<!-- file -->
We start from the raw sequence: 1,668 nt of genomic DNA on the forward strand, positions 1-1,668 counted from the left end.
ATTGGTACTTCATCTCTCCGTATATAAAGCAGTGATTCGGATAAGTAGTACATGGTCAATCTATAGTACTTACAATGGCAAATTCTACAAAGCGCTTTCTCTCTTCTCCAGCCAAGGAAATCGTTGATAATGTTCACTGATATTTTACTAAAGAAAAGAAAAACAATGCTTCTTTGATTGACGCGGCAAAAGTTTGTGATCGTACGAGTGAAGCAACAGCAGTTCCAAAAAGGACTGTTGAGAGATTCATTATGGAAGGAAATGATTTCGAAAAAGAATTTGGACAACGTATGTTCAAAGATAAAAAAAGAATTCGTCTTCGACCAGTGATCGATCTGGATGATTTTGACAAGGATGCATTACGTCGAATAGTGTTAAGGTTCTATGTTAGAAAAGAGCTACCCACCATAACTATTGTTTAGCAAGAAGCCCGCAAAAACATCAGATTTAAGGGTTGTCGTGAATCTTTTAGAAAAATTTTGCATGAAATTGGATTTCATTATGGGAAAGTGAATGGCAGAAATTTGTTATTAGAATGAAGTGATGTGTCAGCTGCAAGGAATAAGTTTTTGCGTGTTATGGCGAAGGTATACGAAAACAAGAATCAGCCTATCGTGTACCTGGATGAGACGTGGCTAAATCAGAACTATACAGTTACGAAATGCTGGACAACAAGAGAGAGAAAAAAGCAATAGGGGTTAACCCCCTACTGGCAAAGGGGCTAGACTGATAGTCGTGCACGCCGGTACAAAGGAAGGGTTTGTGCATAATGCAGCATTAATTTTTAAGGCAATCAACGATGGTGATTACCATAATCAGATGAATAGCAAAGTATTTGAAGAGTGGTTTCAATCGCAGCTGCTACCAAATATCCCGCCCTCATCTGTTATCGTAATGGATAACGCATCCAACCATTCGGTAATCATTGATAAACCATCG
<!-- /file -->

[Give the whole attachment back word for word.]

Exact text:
We start from the raw sequence: 1,668 nt of genomic DNA on the forward strand, positions 1-1,668 counted from the left end.
ATTGGTACTTCATCTCTCCGTATATAAAGCAGTGATTCGGATAAGTAGTACATGGTCAATCTATAGTACTTACAATGGCAAATTCTACAAAGCGCTTTCTCTCTTCTCCAGCCAAGGAAATCGTTGATAATGTTCACTGATATTTTACTAAAGAAAAGAAAAACAATGCTTCTTTGATTGACGCGGCAAAAGTTTGTGATCGTACGAGTGAAGCAACAGCAGTTCCAAAAAGGACTGTTGAGAGATTCATTATGGAAGGAAATGATTTCGAAAAAGAATTTGGACAACGTATGTTCAAAGATAAAAAAAGAATTCGTCTTCGACCAGTGATCGATCTGGATGATTTTGACAAGGATGCATTACGTCGAATAGTGTTAAGGTTCTATGTTAGAAAAGAGCTACCCACCATAACTATTGTTTAGCAAGAAGCCCGCAAAAACATCAGATTTAAGGGTTGTCGTGAATCTTTTAGAAAAATTTTGCATGAAATTGGATTTCATTATGGGAAAGTGAATGGCAGAAATTTGTTATTAGAATGAAGTGATGTGTCAGCTGCAAGGAATAAGTTTTTGCGTGTTATGGCGAAGGTATACGAAAACAAGAATCAGCCTATCGTGTACCTGGATGAGACGTGGCTAAATCAGAACTATACAGTTACGAAATGCTGGACAACAAGAGAGAGAAAAAAGCAATAGGGGTTAACCCCCTACTGGCAAAGGGGCTAGACTGATAGTCGTGCACGCCGGTACAAAGGAAGGGTTTGTGCATAATGCAGCATTAATTTTTAAGGCAATCAACGATGGTGATTACCATAATCAGATGAATAGCAAAGTATTTGAAGAGTGGTTTCAATCGCAGCTGCTACCAAATATCCCGCCCTCATCTGTTATCGTAATGGATAACGCATCCAACCATTCGGTAATCATTGATAAACCATCG